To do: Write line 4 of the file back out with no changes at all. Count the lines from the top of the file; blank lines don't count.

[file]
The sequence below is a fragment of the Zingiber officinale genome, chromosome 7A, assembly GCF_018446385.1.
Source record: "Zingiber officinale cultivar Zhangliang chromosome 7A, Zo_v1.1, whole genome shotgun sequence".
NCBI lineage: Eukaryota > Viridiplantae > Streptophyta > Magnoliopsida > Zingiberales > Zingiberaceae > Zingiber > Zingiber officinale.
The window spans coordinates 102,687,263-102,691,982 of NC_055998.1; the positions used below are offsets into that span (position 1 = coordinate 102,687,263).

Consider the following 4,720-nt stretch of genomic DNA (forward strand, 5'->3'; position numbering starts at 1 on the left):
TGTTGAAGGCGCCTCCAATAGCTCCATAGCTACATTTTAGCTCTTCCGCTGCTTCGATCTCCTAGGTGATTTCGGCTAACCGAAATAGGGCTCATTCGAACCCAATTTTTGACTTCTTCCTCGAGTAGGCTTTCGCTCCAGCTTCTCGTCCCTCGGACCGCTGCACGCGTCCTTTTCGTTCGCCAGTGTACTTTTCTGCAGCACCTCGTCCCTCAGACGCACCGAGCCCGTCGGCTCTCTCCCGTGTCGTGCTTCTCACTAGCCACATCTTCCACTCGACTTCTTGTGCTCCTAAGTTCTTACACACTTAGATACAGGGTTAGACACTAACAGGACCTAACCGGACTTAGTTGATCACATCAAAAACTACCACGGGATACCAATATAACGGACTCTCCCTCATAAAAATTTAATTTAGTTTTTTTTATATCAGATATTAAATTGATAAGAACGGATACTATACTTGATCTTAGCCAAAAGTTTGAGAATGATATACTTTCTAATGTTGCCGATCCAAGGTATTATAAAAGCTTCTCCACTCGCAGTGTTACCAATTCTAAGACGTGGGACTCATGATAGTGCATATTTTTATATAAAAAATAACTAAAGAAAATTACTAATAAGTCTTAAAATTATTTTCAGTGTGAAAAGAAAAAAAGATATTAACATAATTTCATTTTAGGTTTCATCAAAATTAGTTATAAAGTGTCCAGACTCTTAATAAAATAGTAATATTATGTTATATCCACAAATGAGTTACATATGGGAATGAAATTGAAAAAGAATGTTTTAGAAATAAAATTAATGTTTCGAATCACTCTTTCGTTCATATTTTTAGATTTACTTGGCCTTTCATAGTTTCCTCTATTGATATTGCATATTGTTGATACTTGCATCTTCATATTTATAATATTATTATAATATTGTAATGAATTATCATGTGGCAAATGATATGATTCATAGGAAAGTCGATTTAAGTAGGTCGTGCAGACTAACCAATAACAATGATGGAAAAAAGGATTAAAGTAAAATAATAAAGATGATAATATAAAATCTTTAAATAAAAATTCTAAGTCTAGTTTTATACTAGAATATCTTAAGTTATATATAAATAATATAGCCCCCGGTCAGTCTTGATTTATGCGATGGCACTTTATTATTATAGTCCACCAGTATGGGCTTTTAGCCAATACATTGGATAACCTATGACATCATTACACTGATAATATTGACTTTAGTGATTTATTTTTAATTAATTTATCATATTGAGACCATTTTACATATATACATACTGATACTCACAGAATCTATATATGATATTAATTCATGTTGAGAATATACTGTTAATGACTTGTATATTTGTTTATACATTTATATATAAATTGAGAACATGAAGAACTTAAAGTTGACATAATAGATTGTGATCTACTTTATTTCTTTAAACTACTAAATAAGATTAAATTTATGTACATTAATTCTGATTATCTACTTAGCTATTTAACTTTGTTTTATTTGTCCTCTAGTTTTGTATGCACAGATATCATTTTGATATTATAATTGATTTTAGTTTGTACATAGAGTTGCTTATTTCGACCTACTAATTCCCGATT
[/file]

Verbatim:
The window spans coordinates 102,687,263-102,691,982 of NC_055998.1; the positions used below are offsets into that span (position 1 = coordinate 102,687,263).